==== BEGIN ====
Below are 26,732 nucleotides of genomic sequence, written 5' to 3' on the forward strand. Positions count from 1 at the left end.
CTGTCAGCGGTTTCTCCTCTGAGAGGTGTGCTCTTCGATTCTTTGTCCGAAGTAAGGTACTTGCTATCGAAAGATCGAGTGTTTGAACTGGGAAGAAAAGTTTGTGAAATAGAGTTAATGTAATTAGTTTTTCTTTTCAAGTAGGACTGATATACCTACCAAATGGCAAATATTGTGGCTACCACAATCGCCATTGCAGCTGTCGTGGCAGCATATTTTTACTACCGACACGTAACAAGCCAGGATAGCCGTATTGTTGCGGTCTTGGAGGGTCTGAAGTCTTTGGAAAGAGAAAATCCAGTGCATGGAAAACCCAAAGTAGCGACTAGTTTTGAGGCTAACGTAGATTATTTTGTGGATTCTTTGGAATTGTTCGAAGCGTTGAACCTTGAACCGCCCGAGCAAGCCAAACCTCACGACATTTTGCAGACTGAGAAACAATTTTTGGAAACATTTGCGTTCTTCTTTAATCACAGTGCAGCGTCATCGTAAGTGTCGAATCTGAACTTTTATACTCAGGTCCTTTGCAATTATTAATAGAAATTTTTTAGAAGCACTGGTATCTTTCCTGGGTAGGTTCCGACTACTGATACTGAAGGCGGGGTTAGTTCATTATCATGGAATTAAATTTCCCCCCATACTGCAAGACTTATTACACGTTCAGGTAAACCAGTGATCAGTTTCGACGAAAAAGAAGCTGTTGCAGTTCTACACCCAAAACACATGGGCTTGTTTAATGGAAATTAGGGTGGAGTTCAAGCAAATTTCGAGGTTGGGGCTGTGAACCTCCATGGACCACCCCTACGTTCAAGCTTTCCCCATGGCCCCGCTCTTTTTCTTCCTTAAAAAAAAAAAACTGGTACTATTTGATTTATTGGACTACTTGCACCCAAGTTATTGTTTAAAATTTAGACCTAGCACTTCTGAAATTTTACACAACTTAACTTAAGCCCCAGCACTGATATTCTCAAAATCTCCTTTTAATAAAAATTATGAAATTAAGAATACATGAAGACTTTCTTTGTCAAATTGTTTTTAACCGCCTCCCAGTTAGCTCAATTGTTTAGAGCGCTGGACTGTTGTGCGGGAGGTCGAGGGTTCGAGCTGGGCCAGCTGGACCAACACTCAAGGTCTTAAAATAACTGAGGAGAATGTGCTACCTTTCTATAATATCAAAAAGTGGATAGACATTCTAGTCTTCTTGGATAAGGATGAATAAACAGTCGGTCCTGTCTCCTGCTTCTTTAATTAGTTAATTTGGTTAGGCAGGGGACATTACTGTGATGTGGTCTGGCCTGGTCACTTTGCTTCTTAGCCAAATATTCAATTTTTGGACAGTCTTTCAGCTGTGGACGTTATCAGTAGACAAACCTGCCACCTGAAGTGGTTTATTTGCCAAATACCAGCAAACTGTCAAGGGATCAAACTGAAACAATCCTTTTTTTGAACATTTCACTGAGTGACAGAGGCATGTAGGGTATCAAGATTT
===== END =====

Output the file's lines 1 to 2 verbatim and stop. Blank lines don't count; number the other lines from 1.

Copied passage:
Below are 26,732 nucleotides of genomic sequence, written 5' to 3' on the forward strand. Positions count from 1 at the left end.
CTGTCAGCGGTTTCTCCTCTGAGAGGTGTGCTCTTCGATTCTTTGTCCGAAGTAAGGTACTTGCTATCGAAAGATCGAGTGTTTGAACTGGGAAGAAAAGTTTGTGAAATAGAGTTAATGTAATTAGTTTTTCTTTTCAAGTAGGACTGATATACCTACCAAATGGCAAATATTGTGGCTACCACAATCGCCATTGCAGCTGTCGTGGCAGCATATTTTTACTACCGACACGTAACAAGCCAGGATAGCCGTATTGTTGCGGTCTTGGAGGGTCTGAAGTCTTTGGAAAGAGAAAATCCAGTGCATGGAAAACCCAAAGTAGCGACTAGTTTTGAGGCTAACGTAGATTATTTTGTGGATTCTTTGGAATTGTTCGAAGCGTTGAACCTTGAACCGCCCGAGCAAGCCAAACCTCACGACATTTTGCAGACTGAGAAACAATTTTTGGAAACATTTGCGTTCTTCTTTAATCACAGTGCAGCGTCATCGTAAGTGTCGAATCTGAACTTTTATACTCAGGTCCTTTGCAATTATTAATAGAAATTTTTTAGAAGCACTGGTATCTTTCCTGGGTAGGTTCCGACTACTGATACTGAAGGCGGGGTTAGTTCATTATCATGGAATTAAATTTCCCCCCATACTGCAAGACTTATTACACGTTCAGGTAAACCAGTGATCAGTTTCGACGAAAAAGAAGCTGTTGCAGTTCTACACCCAAAACACATGGGCTTGTTTAATGGAAATTAGGGTGGAGTTCAAGCAAATTTCGAGGTTGGGGCTGTGAACCTCCATGGACCACCCCTACGTTCAAGCTTTCCCCATGGCCCCGCTCTTTTTCTTCCTTAAAAAAAAAAAACTGGTACTATTTGATTTATTGGACTACTTGCACCCAAGTTATTGTTTAAAATTTAGACCTAGCACTTCTGAAATTTTACACAACTTAACTTAAGCCCCAGCACTGATATTCTCAAAATCTCCTTTTAATAAAAATTATGAAATTAAGAATACATGAAGACTTTCTTTGTCAAATTGTTTTTAACCGCCTCCCAGTTAGCTCAATTGTTTAGAGCGCTGGACTGTTGTGCGGGAGGTCGAGGGTTCGAGCTGGGCCAGCTGGACCAACACTCAAGGTCTTAAAATAACTGAGGAGAATGTGCTACCTTTCTATAATATCAAAAAGTGGATAGACATTCTAGTCTTCTTGGATAAGGATGAATAAACAGTCGGTCCTGTCTCCTGCTTCTTTAATTAGTTAATTTGGTTAGGCAGGGGACATTACTGTGATGTGGTCTGGCCTGGTCACTTTGCTTCTTAGCCAAATATTCAATTTTTGGACAGTCTTTCAGCTGTGGACGTTATCAGTAGACAAACCTGCCACCTGAAGTGGTTTATTTGCCAAATACCAGCAAACTGTCAAGGGATCAAACTGAAACAATCCTTTTTTTGAACATTTCACTGAGTGACAGAGGCATGTAGGGTATCAAGATTT